My approach is to be honest with the student and show him or her the statistics for accepted students. I then suggest that if this college is a real dream of his or hers, an application be sent and take a shot. We follow this with a discussion about improving the grades and scores that the student has so that he or she may improve the chances of admission.

Ann HerbenerAnn Herbener
College Counselor
Papillion-La Vista High School
“No one asks where you started college. They ask where you graduated from.” I don’t want to be that counselor that tells someone, “You’re not going to college.” We begin with a first step and then progress on to where they can transfer when their qualifications improve.

Suzan ReznickSuzan Reznick
Director
The College Connection
I try to offer them a “reality check.” I give them the profiles (academic and extracurricular) of past students who were not accepted to the schools that they were considering. I also try to tell them that what they require, in their college experience, is to have a balance of great academic and social experiences. And I tell them that if they are indeed accepted to one of the more selective schools, they should plan on spending most of their time in the library!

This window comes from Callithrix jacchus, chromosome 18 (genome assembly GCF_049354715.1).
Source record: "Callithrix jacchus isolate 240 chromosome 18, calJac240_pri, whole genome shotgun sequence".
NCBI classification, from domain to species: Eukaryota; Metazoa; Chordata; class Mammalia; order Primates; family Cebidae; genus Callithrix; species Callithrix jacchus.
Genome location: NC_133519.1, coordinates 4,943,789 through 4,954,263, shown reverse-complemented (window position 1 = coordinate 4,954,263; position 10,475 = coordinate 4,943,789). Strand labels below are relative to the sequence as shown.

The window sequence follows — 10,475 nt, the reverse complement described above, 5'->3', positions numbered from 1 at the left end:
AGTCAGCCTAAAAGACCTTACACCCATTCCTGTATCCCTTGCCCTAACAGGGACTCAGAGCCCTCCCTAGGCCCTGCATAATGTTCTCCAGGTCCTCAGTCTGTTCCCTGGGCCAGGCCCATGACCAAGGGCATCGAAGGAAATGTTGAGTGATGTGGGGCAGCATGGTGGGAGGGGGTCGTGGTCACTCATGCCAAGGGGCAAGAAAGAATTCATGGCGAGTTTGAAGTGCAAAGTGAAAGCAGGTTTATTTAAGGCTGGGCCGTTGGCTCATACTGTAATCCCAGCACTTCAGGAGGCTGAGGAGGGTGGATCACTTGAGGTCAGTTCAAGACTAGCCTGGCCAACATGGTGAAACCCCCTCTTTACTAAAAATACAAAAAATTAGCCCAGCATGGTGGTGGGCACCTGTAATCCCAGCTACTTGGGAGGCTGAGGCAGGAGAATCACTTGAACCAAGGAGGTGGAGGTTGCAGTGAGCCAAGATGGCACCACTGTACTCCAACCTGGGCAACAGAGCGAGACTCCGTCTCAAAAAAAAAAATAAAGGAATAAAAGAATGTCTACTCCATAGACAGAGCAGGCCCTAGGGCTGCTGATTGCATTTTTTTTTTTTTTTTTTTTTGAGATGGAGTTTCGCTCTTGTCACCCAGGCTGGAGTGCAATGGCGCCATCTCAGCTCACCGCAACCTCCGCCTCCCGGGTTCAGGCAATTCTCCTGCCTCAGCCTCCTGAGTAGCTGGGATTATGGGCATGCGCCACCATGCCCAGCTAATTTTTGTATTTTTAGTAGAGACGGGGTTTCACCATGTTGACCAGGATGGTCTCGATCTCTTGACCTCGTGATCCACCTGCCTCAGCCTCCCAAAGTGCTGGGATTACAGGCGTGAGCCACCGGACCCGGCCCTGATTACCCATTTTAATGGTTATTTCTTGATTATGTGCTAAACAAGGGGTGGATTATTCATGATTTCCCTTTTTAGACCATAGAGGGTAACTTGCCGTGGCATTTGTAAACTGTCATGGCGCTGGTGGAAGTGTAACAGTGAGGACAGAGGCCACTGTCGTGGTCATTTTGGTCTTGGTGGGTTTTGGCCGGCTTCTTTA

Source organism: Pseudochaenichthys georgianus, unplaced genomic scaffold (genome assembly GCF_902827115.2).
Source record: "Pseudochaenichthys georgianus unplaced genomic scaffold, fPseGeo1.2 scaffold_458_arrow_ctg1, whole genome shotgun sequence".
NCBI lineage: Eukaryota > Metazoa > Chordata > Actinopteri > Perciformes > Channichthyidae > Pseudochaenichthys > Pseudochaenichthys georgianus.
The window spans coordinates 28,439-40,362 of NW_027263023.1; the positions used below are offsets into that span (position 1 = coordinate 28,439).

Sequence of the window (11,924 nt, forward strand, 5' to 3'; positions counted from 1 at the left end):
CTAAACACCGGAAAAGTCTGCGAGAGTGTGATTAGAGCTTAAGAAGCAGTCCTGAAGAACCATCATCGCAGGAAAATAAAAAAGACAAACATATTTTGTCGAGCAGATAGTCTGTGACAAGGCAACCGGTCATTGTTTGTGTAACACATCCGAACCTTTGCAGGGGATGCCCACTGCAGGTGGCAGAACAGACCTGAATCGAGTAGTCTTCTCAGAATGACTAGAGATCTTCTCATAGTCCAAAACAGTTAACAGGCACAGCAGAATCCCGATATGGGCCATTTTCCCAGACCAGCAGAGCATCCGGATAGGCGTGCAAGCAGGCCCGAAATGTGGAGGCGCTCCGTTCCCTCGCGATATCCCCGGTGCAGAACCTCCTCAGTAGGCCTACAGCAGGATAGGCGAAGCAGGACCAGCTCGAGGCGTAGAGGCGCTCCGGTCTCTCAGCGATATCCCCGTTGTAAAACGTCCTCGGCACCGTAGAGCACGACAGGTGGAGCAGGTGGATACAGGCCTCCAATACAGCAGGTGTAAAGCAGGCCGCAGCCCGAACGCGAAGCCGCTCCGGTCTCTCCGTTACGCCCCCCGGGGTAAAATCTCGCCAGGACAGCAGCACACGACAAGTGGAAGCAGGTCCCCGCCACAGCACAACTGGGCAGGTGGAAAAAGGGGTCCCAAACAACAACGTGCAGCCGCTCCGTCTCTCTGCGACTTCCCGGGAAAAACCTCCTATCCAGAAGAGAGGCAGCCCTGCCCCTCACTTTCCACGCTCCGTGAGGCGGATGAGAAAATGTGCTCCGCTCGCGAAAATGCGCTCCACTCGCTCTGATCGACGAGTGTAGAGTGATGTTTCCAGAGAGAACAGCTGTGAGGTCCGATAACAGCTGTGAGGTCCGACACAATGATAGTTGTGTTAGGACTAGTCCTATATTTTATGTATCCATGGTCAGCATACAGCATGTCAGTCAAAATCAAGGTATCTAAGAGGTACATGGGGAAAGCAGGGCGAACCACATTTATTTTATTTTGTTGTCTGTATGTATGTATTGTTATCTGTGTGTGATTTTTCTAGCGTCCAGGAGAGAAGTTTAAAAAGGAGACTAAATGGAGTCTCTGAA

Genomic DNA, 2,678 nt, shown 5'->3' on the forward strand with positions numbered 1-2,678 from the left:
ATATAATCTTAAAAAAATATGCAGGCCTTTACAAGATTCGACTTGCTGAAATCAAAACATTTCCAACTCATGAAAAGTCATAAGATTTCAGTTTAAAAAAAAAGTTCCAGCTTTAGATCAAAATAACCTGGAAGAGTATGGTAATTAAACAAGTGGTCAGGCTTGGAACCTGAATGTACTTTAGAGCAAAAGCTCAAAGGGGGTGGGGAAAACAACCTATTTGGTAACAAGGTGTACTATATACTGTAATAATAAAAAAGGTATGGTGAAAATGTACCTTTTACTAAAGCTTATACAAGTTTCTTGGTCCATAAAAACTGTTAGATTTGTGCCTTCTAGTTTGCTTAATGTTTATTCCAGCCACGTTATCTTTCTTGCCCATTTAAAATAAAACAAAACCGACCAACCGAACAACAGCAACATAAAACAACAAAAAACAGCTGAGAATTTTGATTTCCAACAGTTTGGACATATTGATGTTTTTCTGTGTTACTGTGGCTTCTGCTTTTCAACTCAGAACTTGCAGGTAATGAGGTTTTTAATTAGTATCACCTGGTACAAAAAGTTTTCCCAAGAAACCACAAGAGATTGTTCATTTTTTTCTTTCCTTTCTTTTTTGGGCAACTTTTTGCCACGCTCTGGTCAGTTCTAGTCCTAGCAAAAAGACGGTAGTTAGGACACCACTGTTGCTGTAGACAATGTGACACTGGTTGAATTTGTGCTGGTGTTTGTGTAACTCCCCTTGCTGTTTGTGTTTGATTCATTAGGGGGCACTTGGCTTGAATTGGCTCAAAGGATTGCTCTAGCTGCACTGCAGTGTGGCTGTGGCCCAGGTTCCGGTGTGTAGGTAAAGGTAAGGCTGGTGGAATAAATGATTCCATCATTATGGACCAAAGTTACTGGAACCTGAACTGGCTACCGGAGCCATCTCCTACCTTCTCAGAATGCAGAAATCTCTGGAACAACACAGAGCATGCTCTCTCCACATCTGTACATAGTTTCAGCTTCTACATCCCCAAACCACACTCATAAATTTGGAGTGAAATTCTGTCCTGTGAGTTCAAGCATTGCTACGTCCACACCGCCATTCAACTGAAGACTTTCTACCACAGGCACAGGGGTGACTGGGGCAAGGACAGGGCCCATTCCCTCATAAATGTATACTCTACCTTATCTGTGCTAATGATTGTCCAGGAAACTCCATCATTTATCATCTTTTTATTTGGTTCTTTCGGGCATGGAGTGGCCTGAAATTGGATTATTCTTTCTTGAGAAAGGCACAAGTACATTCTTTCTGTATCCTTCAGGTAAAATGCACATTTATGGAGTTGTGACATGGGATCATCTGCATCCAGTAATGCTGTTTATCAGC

Heather JohnsonHeather Johnson
Educational Consultant
Heather Johnson Associates
I always talk with students about the selectivity of colleges and that this doesn’t necessarily define what the experience will be somewhere--that is, there are many schools that may seem less “selective” when you look at their admission numbers, but the experience for a student when there can be very challenging and very fulfilling, particularly with honors programs or special programs in their field of study.  I don’t discourage students from applying to one or two “reach” schools if they are really in love with the schools, but I am realistic with them about their profile and discuss other options with them as well.

Susan M. Hanflik, M.Ed., C.E.P.Susan M. Hanflik, M.Ed., C.E.P.
Independent Educational Consultant

Susan Hanflik and Associates Educational Consulting